- A Girardian Critique of the Liberal Democratic Peace Theory
René Girard is unfamiliar to most political scientists, but the liberal democratic peace theory (LDPT) is known by almost all in the discipline. René Girard has developed a theory of the origin and perpetuation of violence that is well known to scholars in literature, anthropology, and theology. Girard’s theory can be adapted to the LDPT in order to provide a causal explanation for the empirical evidence that finds democracies do not go to war with one another. Without understanding why democracies do not fight one another, the LDPT is only an empirical artifact. Uncovering a causal explanation, if one exists, can help lead researchers to unravel the paradox of why democracies do not go to war with one another but are just as war prone as nondemocracies. In addition to unraveling this paradox, understanding the causal link between peace and democracy will help us find out whether more democracies will lead to more peace.
Girard poses a challenge to the democratization for peace thesis, a thesis that serves as the basis for much of the foreign policy of the United States.1 For Girard, violence originates in desire. A subject desires what others desire and [End Page 45] therefore others are seen as roadblocks to that desire. This can turn violent. But the violence does not have to occur between the two subjects who have the same desire; it can be redirected to a surrogate victim who ends up being a scapegoat. If Girard’s theory is applied to the LDPT, the conclusion would be that nondemocracies are merely scapegoats for democracies so that order can be maintained in communities of democracies. Therefore, if the world becomes composed entirely of democracies, there will be no scapegoats left and democracies will fight one another.
Such a theory of violence, and such a critique of the LDPT, is unfamiliar to mainstream political scientists.2 I do not suggest that Girard’s theory holds the answer to the problem of achieving perpetual peace, but the base assumption of Girard’s theory should be addressed by those who favor the LDPT. Girard begins from the idea that to achieve peace one must first understand the origin of violence. The LDPT, on the other hand, looks only at the conditions in which peace occurs, ignoring the origins of violence, thus potentially arriving at misleading conclusions.3 Applying Girard’s theory to the LDPT, and deriving alternative hypotheses from that application, will benefit all those who study war, as Girard provides a fresh perspective in the search for the causal mechanism underlying the empirical findings.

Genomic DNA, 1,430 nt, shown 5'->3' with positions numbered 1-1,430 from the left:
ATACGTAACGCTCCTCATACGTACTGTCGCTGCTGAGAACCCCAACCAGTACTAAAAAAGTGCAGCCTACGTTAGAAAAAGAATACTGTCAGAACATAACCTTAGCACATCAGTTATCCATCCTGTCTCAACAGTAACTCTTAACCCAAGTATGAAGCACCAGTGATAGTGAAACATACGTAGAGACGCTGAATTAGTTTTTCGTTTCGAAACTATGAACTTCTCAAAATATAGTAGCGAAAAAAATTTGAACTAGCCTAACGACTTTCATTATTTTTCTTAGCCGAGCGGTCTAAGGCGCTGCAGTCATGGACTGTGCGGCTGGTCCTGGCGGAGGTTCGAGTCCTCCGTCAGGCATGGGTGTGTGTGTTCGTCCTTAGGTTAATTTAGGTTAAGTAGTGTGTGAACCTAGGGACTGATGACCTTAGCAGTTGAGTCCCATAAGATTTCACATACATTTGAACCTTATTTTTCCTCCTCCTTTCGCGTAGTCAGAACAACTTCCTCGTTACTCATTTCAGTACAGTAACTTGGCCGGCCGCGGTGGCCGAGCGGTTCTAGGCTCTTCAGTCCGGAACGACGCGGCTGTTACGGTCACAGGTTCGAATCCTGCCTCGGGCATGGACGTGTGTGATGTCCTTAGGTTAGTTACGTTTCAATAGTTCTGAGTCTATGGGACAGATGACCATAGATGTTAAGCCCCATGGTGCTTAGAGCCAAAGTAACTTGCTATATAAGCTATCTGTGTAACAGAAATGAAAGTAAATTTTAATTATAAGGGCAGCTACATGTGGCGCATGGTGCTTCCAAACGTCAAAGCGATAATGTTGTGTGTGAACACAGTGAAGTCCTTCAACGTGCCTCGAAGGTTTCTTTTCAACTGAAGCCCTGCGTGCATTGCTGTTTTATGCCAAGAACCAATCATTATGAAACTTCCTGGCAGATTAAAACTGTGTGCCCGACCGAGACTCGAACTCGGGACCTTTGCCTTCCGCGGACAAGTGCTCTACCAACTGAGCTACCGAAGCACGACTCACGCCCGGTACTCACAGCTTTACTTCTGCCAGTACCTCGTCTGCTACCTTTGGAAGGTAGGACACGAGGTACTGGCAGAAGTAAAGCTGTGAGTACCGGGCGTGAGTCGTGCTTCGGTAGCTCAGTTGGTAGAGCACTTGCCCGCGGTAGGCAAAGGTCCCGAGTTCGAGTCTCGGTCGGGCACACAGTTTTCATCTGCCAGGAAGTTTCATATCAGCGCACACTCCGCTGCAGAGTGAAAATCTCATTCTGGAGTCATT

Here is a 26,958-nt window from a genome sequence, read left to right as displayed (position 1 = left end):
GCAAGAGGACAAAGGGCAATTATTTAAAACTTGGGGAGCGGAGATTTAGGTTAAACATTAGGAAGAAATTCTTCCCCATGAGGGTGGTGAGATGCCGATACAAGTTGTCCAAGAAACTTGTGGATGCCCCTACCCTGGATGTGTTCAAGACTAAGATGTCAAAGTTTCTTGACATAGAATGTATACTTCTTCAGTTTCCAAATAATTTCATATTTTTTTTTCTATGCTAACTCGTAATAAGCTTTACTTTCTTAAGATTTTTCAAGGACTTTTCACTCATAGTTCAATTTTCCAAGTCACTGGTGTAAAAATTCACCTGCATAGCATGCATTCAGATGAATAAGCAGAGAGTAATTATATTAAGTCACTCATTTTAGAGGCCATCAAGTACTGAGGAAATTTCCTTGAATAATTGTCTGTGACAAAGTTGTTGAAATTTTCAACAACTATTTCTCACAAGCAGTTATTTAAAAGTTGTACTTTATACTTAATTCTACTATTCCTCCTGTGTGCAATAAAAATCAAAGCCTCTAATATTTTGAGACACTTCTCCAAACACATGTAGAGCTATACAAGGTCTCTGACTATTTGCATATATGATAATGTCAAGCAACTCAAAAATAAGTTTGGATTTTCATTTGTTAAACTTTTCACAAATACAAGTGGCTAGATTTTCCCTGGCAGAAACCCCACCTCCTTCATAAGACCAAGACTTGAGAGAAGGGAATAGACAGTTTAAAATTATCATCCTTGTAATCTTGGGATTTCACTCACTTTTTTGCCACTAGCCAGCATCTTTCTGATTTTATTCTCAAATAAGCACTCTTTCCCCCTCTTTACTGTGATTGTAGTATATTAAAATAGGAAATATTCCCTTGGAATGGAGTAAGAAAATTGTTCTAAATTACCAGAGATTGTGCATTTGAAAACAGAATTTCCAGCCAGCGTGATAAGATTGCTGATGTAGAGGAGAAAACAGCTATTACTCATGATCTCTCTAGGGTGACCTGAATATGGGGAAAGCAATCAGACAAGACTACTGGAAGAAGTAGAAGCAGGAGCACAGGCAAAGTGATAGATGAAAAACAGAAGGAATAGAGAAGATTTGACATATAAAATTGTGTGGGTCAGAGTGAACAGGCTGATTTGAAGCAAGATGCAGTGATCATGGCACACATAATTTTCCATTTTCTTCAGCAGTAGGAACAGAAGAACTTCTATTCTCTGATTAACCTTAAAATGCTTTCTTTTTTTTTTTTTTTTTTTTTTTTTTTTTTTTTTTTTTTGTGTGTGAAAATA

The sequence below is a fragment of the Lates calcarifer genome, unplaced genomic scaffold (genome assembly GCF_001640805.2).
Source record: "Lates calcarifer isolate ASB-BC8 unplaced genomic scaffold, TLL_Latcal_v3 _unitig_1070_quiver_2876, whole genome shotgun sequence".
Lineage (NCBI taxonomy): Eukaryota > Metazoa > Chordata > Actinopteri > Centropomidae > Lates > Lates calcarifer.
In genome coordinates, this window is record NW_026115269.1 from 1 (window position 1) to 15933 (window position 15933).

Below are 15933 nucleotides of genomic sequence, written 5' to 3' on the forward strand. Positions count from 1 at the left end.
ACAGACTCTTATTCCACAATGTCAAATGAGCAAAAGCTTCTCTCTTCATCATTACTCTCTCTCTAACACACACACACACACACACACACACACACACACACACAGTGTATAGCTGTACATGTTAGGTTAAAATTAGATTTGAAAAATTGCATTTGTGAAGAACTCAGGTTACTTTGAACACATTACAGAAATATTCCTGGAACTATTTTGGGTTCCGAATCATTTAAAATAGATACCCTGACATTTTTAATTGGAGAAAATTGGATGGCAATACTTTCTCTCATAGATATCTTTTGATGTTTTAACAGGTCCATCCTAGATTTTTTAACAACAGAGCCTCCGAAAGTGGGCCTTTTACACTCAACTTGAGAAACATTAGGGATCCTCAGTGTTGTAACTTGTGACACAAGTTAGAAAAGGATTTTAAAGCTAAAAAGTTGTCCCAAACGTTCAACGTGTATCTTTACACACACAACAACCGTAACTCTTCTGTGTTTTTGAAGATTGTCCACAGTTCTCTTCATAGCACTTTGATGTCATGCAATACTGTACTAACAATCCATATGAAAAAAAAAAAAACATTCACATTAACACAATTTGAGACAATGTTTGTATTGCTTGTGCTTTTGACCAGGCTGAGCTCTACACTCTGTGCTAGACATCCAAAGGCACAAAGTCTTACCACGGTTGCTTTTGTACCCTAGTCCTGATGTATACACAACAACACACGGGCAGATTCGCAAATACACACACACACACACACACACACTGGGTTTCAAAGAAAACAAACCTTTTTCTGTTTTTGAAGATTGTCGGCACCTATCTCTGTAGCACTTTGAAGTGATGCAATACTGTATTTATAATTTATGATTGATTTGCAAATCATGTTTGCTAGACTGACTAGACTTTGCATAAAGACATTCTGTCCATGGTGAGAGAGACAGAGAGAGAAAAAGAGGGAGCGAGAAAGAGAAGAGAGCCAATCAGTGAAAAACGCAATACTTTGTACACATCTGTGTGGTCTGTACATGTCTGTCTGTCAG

Fortunately this article is not the first to apply Girard’s theory outside its traditional arenas. John Steele explains that expressive punishment can be explained in Girardian terms; R. G. Hamerton-Kelly argues that nuclear deterrence can be understood in Girardian terms; and Scott Thomas examines the current state of international affairs in a Girardian context.4 These studies can be used as a template by scholars trying to apply Girard’s theory to a field of study that has not previously used it. I will follow this template by first providing a critical examination of the current state of LDPT scholarship and then moving on to a discussion of Girard’s theory of violence. Section III contrasts Girard’s theory with other alternative explanations of war and peace in order to distinguish Girard’s theory from these explanations and to help clarify Girard’s theory.
I. The Liberal Democratic Peace Theory
The most widely accepted theory in international relations is the LDPT, even though empirical evidence supports both sides in the debate. However, most scholars agree that stable democracies do not go to war with other stable democracies.5 There are critics who suggest that the logic underlying the democratic [End Page 46] peace theory is flawed, and that exceptions to the theory can be found.6 The point of this article is not to contest the findings of those who support or refute the LDPT, but to illuminate one of its gravest shortcomings—the lack of a convincing causal explanation—and to provide direction to...